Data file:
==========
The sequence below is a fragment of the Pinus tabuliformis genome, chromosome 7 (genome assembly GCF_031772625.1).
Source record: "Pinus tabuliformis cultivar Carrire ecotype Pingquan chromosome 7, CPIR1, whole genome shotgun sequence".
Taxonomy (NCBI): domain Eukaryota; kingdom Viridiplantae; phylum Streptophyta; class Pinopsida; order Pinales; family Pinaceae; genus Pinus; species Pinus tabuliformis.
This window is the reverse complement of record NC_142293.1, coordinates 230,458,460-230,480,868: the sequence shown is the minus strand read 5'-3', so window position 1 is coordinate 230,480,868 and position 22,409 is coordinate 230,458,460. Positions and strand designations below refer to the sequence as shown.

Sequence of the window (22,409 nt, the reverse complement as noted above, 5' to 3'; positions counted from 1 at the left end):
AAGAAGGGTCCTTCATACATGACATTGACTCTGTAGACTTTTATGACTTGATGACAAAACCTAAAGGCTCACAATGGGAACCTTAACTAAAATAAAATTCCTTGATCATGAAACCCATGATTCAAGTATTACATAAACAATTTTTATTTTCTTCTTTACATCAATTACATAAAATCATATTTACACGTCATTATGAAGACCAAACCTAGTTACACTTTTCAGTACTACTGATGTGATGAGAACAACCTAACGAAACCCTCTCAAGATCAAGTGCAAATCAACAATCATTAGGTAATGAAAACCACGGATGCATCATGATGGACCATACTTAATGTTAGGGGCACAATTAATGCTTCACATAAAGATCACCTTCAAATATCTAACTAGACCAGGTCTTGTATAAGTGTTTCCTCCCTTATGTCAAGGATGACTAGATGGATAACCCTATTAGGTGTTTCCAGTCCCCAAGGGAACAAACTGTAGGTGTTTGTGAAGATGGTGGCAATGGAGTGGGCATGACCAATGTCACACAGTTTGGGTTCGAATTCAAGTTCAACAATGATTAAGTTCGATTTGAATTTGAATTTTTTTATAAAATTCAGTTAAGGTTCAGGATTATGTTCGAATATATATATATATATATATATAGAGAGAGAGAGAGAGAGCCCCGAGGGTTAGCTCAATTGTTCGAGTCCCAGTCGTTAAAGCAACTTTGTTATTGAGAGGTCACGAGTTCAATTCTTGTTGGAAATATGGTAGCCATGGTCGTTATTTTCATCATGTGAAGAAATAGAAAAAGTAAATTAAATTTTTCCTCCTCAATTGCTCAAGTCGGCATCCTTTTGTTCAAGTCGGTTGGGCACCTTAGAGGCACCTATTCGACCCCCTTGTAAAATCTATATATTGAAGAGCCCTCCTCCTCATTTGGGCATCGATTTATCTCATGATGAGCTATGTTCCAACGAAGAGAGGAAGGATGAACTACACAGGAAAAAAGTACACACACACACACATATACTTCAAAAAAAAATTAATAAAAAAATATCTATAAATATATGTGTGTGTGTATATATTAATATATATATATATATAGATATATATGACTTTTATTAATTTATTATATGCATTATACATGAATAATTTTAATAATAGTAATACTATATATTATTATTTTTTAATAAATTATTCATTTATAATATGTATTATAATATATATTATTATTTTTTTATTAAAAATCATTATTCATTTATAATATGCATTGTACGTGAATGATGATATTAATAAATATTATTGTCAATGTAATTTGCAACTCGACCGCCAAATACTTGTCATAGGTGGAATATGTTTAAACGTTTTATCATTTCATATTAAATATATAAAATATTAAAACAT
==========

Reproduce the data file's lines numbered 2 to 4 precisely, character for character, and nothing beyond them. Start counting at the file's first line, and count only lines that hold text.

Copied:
Source record: "Pinus tabuliformis cultivar Carrire ecotype Pingquan chromosome 7, CPIR1, whole genome shotgun sequence".
Taxonomy (NCBI): domain Eukaryota; kingdom Viridiplantae; phylum Streptophyta; class Pinopsida; order Pinales; family Pinaceae; genus Pinus; species Pinus tabuliformis.
This window is the reverse complement of record NC_142293.1, coordinates 230,458,460-230,480,868: the sequence shown is the minus strand read 5'-3', so window position 1 is coordinate 230,480,868 and position 22,409 is coordinate 230,458,460. Positions and strand designations below refer to the sequence as shown.